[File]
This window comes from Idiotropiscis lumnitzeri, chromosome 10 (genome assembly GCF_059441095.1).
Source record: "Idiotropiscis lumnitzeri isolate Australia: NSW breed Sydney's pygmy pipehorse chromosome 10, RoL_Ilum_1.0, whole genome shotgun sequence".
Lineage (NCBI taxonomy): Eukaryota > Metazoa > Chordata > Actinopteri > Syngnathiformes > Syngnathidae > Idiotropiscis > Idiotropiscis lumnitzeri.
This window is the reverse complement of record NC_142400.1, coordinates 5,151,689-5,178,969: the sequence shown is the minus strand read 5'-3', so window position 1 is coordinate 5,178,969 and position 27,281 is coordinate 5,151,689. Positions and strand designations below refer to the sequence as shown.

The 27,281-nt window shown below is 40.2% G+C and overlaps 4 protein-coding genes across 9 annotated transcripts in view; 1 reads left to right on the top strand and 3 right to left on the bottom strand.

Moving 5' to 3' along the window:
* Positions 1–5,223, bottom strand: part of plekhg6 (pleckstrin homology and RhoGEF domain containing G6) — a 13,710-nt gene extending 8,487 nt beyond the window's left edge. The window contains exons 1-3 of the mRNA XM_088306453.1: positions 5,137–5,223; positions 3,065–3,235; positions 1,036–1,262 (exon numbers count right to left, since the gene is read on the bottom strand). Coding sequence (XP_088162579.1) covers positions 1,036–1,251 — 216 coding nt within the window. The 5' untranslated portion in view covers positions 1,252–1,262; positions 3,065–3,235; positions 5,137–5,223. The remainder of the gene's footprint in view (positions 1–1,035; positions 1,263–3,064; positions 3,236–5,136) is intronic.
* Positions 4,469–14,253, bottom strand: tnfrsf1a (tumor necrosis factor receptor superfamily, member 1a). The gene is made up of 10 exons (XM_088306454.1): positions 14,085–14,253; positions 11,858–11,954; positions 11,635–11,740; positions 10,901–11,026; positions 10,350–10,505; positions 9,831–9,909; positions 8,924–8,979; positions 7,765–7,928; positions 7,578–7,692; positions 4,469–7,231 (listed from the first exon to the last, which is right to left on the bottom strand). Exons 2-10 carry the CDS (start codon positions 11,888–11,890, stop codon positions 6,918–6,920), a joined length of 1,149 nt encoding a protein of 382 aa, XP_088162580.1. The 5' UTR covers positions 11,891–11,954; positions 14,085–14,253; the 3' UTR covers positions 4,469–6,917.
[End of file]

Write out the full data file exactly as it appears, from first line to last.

This window comes from Idiotropiscis lumnitzeri, chromosome 10 (genome assembly GCF_059441095.1).
Source record: "Idiotropiscis lumnitzeri isolate Australia: NSW breed Sydney's pygmy pipehorse chromosome 10, RoL_Ilum_1.0, whole genome shotgun sequence".
Lineage (NCBI taxonomy): Eukaryota > Metazoa > Chordata > Actinopteri > Syngnathiformes > Syngnathidae > Idiotropiscis > Idiotropiscis lumnitzeri.
This window is the reverse complement of record NC_142400.1, coordinates 5,151,689-5,178,969: the sequence shown is the minus strand read 5'-3', so window position 1 is coordinate 5,178,969 and position 27,281 is coordinate 5,151,689. Positions and strand designations below refer to the sequence as shown.

The 27,281-nt window shown below is 40.2% G+C and overlaps 4 protein-coding genes across 9 annotated transcripts in view; 1 reads left to right on the top strand and 3 right to left on the bottom strand.

Moving 5' to 3' along the window:
* Positions 1–5,223, bottom strand: part of plekhg6 (pleckstrin homology and RhoGEF domain containing G6) — a 13,710-nt gene extending 8,487 nt beyond the window's left edge. The window contains exons 1-3 of the mRNA XM_088306453.1: positions 5,137–5,223; positions 3,065–3,235; positions 1,036–1,262 (exon numbers count right to left, since the gene is read on the bottom strand). Coding sequence (XP_088162579.1) covers positions 1,036–1,251 — 216 coding nt within the window. The 5' untranslated portion in view covers positions 1,252–1,262; positions 3,065–3,235; positions 5,137–5,223. The remainder of the gene's footprint in view (positions 1–1,035; positions 1,263–3,064; positions 3,236–5,136) is intronic.
* Positions 4,469–14,253, bottom strand: tnfrsf1a (tumor necrosis factor receptor superfamily, member 1a). The gene is made up of 10 exons (XM_088306454.1): positions 14,085–14,253; positions 11,858–11,954; positions 11,635–11,740; positions 10,901–11,026; positions 10,350–10,505; positions 9,831–9,909; positions 8,924–8,979; positions 7,765–7,928; positions 7,578–7,692; positions 4,469–7,231 (listed from the first exon to the last, which is right to left on the bottom strand). Exons 2-10 carry the CDS (start codon positions 11,888–11,890, stop codon positions 6,918–6,920), a joined length of 1,149 nt encoding a protein of 382 aa, XP_088162580.1. The 5' UTR covers positions 11,891–11,954; positions 14,085–14,253; the 3' UTR covers positions 4,469–6,917.